Oil-Based Paint vs Latex Paint
Water serves as the medium for a latex polymer emulsion which is the binder in latex paints, while linseed oil is the binder and medium for oil-based paints. Hence, latex paint is regarded as water-based, while an oil paint is better known as oil-based.
Take note that oil paints usually turn yellow as it dry, age, and oxidize, which need a removable layer of protection like varnish. On the other hand, latex paints have no known record of appearing yellowish, altering or cracking surface since it was acknowledged in market. For that reason, many people prefer to use latex paints for its durability and affordability.
The major functional difference between oil paints and most latex paints is the inherent time for drying. Oils need more time to combine colors and put on even glazes on under paintings. This slow down drying characteristic of oil is seen as a benefit for some techniques. However, in other aspects it hinders the artist attempting to work fast. In 2008 Golden Artist Colors Company introduced a slow-drying latex paint with working qualities comparable to oil, yet indistinguishable from usual latex paint once totally dry. This new latex paint can stay wet and practical on a palette for quite a few hours as well as during days with normal conditions.
The quick evaporation of water of regular latex paint can be slow down through the utilization of latex retarders. Generally, these retarders are glycerin or glycol-based additives. This retarder addition slows the water evaporation rate, and permits additional water to be supplemented and the paint is completely workable, until the latex paint layer has dried and the latex retarder has run off the film.
Because of latex paints more consistent drying time and more flexible nature between colors, you can have the "fat over lean" rule for oil painting. It has more medium that must be applied with each layer in order to prevent cracking. The speedy drying of latex paint tends to daunt the combination of color, as well as the exploit of wet-in-wet technique exclusive for oil painting.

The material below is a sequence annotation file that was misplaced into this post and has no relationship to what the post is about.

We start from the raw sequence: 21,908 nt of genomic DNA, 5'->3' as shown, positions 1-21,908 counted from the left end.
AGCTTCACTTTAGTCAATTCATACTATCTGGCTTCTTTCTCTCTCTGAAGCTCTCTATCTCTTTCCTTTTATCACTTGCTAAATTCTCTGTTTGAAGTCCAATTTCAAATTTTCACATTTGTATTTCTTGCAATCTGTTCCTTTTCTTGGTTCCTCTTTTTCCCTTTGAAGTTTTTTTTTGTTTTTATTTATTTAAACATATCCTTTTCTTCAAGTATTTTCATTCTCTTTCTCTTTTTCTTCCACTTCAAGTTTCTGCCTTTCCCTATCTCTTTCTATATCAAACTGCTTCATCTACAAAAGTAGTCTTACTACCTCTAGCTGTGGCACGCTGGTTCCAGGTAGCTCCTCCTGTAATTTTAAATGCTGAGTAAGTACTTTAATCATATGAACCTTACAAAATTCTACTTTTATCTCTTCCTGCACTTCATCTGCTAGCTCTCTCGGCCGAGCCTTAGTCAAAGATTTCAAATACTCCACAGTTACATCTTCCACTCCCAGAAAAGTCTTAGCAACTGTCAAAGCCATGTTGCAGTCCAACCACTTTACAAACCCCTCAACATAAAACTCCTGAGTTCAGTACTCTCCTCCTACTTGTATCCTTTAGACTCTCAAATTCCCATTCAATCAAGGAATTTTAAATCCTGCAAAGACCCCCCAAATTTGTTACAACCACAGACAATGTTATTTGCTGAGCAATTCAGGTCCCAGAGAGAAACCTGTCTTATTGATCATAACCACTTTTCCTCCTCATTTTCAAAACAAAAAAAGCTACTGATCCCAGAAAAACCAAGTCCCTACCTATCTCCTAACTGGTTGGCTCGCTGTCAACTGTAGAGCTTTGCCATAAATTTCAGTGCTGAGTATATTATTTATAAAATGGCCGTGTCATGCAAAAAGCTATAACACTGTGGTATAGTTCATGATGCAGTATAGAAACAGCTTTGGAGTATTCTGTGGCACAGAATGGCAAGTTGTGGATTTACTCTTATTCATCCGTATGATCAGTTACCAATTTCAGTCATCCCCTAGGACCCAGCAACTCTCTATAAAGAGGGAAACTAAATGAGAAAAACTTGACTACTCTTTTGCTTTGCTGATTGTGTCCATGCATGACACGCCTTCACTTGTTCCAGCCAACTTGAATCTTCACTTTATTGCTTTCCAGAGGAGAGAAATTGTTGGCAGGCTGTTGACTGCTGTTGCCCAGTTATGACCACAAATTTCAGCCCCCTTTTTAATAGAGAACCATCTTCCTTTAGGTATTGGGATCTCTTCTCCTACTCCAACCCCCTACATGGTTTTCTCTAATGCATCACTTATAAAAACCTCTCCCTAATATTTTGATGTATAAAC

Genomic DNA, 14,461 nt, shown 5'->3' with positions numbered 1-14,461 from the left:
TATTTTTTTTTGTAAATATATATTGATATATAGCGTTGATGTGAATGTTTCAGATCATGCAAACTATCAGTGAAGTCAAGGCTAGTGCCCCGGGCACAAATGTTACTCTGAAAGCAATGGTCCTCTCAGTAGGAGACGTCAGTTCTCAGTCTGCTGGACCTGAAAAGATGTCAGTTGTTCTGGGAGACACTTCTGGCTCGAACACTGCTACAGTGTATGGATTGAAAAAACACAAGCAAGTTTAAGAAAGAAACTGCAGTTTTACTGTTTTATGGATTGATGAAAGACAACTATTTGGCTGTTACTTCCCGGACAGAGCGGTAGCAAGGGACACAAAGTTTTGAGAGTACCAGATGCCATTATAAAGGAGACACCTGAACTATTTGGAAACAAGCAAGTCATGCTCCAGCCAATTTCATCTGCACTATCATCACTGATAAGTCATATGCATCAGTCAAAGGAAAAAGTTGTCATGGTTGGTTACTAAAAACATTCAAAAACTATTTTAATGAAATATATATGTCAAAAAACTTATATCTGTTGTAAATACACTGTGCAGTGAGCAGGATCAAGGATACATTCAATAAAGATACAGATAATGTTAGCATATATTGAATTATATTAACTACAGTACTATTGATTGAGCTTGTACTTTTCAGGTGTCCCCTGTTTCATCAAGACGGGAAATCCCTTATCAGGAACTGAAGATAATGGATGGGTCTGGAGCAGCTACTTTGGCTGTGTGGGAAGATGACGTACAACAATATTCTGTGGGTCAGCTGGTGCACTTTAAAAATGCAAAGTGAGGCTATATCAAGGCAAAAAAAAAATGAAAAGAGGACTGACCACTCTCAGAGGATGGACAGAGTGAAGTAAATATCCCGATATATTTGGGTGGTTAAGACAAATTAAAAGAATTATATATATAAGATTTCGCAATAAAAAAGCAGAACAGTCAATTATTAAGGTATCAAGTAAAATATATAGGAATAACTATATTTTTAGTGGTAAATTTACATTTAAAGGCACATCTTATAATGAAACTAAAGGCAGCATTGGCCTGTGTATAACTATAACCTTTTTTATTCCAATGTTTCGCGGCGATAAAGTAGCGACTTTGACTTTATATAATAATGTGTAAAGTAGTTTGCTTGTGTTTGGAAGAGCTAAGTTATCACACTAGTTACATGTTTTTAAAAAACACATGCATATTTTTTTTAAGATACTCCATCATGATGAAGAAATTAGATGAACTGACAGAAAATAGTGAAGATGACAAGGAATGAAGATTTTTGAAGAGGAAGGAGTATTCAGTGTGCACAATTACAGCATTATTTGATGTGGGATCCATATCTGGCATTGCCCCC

Oil-Based Paints Benefits
Oil paints necessitate the use of solvents just like turpentine or mineral spirits to slim the paint as well as clean up. Generally, these contain some stage of toxicity and are regularly found unpleasant. Oil-based paint films become enhancing yellow and frail with time. It can even lose much of the paints suppleness in some decades. In addition, the "fat over lean" rules should be used to make sure that the paint films become hard-wearing.
Oil-based paint has an elevated pigment load since it is capable to absorb considerably more pigment rather than latex paints. It is because linseed oil contains smaller molecule rather than the latex paint does. Oil-based paints offers a less clear refractive index compared to latex paint dispersions, conveying an irreplaceable "look and feel" to the ensuing paint film. Not the entire oil pigments are obtainable in latex paints. For instance, Zinc White and Prussian blue are not accessible because of chemical incompatibility together with the latex binder. Nevertheless, there is nothing like fluorescent oil paints besides the one available for latex paints.